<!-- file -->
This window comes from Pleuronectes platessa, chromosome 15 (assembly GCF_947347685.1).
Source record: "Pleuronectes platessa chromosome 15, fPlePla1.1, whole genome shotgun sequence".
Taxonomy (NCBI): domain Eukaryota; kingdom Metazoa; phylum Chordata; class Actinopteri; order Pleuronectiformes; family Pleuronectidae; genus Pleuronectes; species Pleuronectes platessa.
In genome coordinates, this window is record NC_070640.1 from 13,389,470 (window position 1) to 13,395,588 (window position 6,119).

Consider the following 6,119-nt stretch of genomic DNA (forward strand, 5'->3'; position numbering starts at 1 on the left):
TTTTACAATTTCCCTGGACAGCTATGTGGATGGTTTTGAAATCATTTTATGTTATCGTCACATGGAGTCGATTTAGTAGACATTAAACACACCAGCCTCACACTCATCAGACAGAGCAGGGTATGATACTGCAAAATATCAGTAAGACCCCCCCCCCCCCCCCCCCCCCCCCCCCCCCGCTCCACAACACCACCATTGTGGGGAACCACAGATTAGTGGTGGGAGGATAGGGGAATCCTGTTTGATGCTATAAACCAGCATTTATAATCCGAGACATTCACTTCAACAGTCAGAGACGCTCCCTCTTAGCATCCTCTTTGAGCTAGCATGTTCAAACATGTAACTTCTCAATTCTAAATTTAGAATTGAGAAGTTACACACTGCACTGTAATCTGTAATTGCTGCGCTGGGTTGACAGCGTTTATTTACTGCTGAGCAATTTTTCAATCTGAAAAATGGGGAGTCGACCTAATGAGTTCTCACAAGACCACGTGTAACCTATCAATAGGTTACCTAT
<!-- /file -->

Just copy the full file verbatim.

This window comes from Pleuronectes platessa, chromosome 15 (assembly GCF_947347685.1).
Source record: "Pleuronectes platessa chromosome 15, fPlePla1.1, whole genome shotgun sequence".
Taxonomy (NCBI): domain Eukaryota; kingdom Metazoa; phylum Chordata; class Actinopteri; order Pleuronectiformes; family Pleuronectidae; genus Pleuronectes; species Pleuronectes platessa.
In genome coordinates, this window is record NC_070640.1 from 13,389,470 (window position 1) to 13,395,588 (window position 6,119).

Consider the following 6,119-nt stretch of genomic DNA (forward strand, 5'->3'; position numbering starts at 1 on the left):
TTTTACAATTTCCCTGGACAGCTATGTGGATGGTTTTGAAATCATTTTATGTTATCGTCACATGGAGTCGATTTAGTAGACATTAAACACACCAGCCTCACACTCATCAGACAGAGCAGGGTATGATACTGCAAAATATCAGTAAGACCCCCCCCCCCCCCCCCCCCCCCCCCCCCCCGCTCCACAACACCACCATTGTGGGGAACCACAGATTAGTGGTGGGAGGATAGGGGAATCCTGTTTGATGCTATAAACCAGCATTTATAATCCGAGACATTCACTTCAACAGTCAGAGACGCTCCCTCTTAGCATCCTCTTTGAGCTAGCATGTTCAAACATGTAACTTCTCAATTCTAAATTTAGAATTGAGAAGTTACACACTGCACTGTAATCTGTAATTGCTGCGCTGGGTTGACAGCGTTTATTTACTGCTGAGCAATTTTTCAATCTGAAAAATGGGGAGTCGACCTAATGAGTTCTCACAAGACCACGTGTAACCTATCAATAGGTTACCTAT